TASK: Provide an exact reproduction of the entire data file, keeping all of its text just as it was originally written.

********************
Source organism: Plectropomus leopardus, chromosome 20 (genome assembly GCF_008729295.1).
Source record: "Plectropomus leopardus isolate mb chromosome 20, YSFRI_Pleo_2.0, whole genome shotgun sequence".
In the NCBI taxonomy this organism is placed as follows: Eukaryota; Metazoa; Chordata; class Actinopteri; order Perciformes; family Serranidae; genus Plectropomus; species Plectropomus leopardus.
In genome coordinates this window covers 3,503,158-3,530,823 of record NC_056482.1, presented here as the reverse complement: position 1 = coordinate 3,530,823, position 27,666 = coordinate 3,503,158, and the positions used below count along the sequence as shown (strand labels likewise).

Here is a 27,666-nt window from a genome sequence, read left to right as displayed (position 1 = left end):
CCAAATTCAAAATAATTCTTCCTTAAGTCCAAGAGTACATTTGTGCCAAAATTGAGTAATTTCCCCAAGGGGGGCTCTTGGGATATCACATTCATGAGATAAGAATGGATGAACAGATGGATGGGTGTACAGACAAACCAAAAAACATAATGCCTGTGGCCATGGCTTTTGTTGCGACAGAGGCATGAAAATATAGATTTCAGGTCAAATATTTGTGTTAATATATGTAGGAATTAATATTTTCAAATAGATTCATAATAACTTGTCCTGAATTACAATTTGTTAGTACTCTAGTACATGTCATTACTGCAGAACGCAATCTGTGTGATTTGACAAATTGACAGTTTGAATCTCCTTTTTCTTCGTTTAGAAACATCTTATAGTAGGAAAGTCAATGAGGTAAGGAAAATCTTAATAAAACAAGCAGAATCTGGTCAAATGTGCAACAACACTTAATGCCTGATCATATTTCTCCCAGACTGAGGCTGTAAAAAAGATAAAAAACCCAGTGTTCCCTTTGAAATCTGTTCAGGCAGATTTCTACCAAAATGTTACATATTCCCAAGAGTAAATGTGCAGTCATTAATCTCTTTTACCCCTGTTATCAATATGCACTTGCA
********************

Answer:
Source organism: Plectropomus leopardus, chromosome 20 (genome assembly GCF_008729295.1).
Source record: "Plectropomus leopardus isolate mb chromosome 20, YSFRI_Pleo_2.0, whole genome shotgun sequence".
In the NCBI taxonomy this organism is placed as follows: Eukaryota; Metazoa; Chordata; class Actinopteri; order Perciformes; family Serranidae; genus Plectropomus; species Plectropomus leopardus.
In genome coordinates this window covers 3,503,158-3,530,823 of record NC_056482.1, presented here as the reverse complement: position 1 = coordinate 3,530,823, position 27,666 = coordinate 3,503,158, and the positions used below count along the sequence as shown (strand labels likewise).

Here is a 27,666-nt window from a genome sequence, read left to right as displayed (position 1 = left end):
CCAAATTCAAAATAATTCTTCCTTAAGTCCAAGAGTACATTTGTGCCAAAATTGAGTAATTTCCCCAAGGGGGGCTCTTGGGATATCACATTCATGAGATAAGAATGGATGAACAGATGGATGGGTGTACAGACAAACCAAAAAACATAATGCCTGTGGCCATGGCTTTTGTTGCGACAGAGGCATGAAAATATAGATTTCAGGTCAAATATTTGTGTTAATATATGTAGGAATTAATATTTTCAAATAGATTCATAATAACTTGTCCTGAATTACAATTTGTTAGTACTCTAGTACATGTCATTACTGCAGAACGCAATCTGTGTGATTTGACAAATTGACAGTTTGAATCTCCTTTTTCTTCGTTTAGAAACATCTTATAGTAGGAAAGTCAATGAGGTAAGGAAAATCTTAATAAAACAAGCAGAATCTGGTCAAATGTGCAACAACACTTAATGCCTGATCATATTTCTCCCAGACTGAGGCTGTAAAAAAGATAAAAAACCCAGTGTTCCCTTTGAAATCTGTTCAGGCAGATTTCTACCAAAATGTTACATATTCCCAAGAGTAAATGTGCAGTCATTAATCTCTTTTACCCCTGTTATCAATATGCACTTGCA